David is the best athlete I have ever known, and I’ve known many athletes. I met him when I was 12, and his athletic proficiency was clear even then.
At the time, he had successfully convinced his dad to build him a halfpipe, and was learning “aggressive rollerblading” (it was the late 90s).
I went over to his house on the third day of his rollerblading career, and he had already mastered all sorts of grabs, grinds, and tricks. He had completed his first “720” that morning and was already pushing for a “900”.
It was impressive to say the least.
After a few weeks, he was doing flips, and got a sponsorship offer from some corporate scouts at a skatepark. At which point he decided rollerblading was no longer cool – it was time for him to take up skateboarding.
I’m sure you see where this is going. Within a week, he was a better skateboarder than anyone I knew.
I told my parents about David’s prowess, and they didn’t seem to find it as impressive as I did. But they invited his family to a block party and got to see for themselves.
When David and his family arrived, I took them to meet my parents, but we lost David along the way. It only took a second to realize where he was.
He had climbed the nearest street light post and was hanging ~30 feet in the air. I was enthralled.
After his parents chastised him, and he slid nimbly down to earth, I asked “where did you learn to do that?”
His reply? “Just now. It looked like fun, so I tried.”
There are many more David stories like this one, but that’s enough to get us to the topic at hand.
The Mark of An Incredible Athlete
In school, we did push-up tests and timed miles to determine the best athlete. But those tests miss the point.
The mark of an incredible athlete is learning ability.
The skills of a sprinter are markedly different than that of a marathon runner. But a true athlete possesses a wide range of skills – balance, coordination, explosiveness, mechanics, etc. – that envelop all pursuits.
And beyond the simple skills, true athletes possess the ability to quickly determine which of their skills to apply, and how to apply them, for any specific endeavor.
You likely don’t strive to be a world-class athlete, but this ability can be learned, and can greatly improve your health, fitness, and happiness.
Lateralization of Skills is Changing Domains
Let’s say you’re a pretty decent sprinter. You regularly run intervals on the track at your local high school, you have your mechanics down, and your times have improved measurably over your former self.
How is your sprinting on the beach, in heavy sand? How about through shallow water, or even just up a hill?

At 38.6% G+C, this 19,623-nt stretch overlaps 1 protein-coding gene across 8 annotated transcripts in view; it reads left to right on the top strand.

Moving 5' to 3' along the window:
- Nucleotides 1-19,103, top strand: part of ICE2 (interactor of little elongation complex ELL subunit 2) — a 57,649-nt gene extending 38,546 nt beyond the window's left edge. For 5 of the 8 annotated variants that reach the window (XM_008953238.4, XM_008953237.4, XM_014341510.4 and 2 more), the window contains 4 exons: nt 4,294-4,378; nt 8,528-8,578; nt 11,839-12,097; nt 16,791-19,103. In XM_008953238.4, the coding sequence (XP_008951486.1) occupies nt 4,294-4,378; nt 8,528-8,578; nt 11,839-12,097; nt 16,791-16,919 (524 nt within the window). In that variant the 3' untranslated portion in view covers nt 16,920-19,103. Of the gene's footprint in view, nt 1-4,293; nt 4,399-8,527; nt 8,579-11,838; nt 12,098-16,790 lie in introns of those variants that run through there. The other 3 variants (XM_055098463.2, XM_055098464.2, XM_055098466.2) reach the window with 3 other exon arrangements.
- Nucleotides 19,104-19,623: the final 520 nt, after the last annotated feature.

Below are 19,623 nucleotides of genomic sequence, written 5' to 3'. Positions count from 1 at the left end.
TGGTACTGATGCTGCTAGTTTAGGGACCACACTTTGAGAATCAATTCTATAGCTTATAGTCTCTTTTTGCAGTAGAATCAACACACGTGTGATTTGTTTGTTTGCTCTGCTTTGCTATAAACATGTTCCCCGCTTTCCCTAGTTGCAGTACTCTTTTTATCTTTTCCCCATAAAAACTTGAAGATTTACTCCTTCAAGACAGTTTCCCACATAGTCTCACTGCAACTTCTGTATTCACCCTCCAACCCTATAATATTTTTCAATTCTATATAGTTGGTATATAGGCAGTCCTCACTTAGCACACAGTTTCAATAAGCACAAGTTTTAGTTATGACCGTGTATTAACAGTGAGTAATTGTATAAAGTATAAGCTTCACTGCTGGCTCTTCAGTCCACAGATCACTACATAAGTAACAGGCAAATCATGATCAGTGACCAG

Lateralization of skill means taking your carefully crafted expertise, and testing it in new environments, different domains. Building the neural networks to apply your proficiency in new settings. And it’s vital to being a fully-functional human being.
Because, for one, nature doesn’t care if you sprint best on flat, hard surfaces. But also because learning to adapt your skill set to new conditions teaches you how to adapt your skill set.
When you learn to sprint in sand, you’re not just getting faster at the beach. You’re also learning how to learn. The more you practice that learning ability, the better you’ll be at it.
Until eventually, you’re like David. Effortlessly applying your skills across domains – so it looks like you just know how to do everything.
Why Lateralization of Skills Improves Your Life
Even if you don’t fancy yourself an athlete, a complete life requires experiences across a wide range of environments.
Even just walking on flat ground is a highly technical skill – so if you ever want to go on a hike over varied terrain, you better be able to lateralize skills.
The better you are at lateralizing skills, the more you can do, and the lower your likelihood of injury.
And the neural robustness you develop will help you lateralize other skills effortlessly as well. You’ll be able to learn new technologies easily to stay relevant in the workforce. You’ll be able to converse with strangers (maybe even attractive members of the opposite sex) as if they were old friends.
And that strong, flexible brain you develop by constantly testing yourself across new domains will deliver a higher quality of life in your twilight years as your peers fade into a Jell-O and applesauce oblivion.
What Lateralization of Skills Looks Like
This video made the rounds on Facebook a few times now, but it’s a fantastic example of lateralization – and the awesome mental benefits that come along with it.
It’s a little long, but well worth the watch:
See how sharp and fit this man appears, even in relative old age? That’s the magic of lateralization of skills.
So get out there and try something new. Slacklining, trampolining, even just juggling will deliver big benefits.
Do you have any experience applying your skills across domains? Let us know in the comments!
[…] love lateralization of skills here. And slacklining (think tight-rope walking without the tight) is a great way to build a […]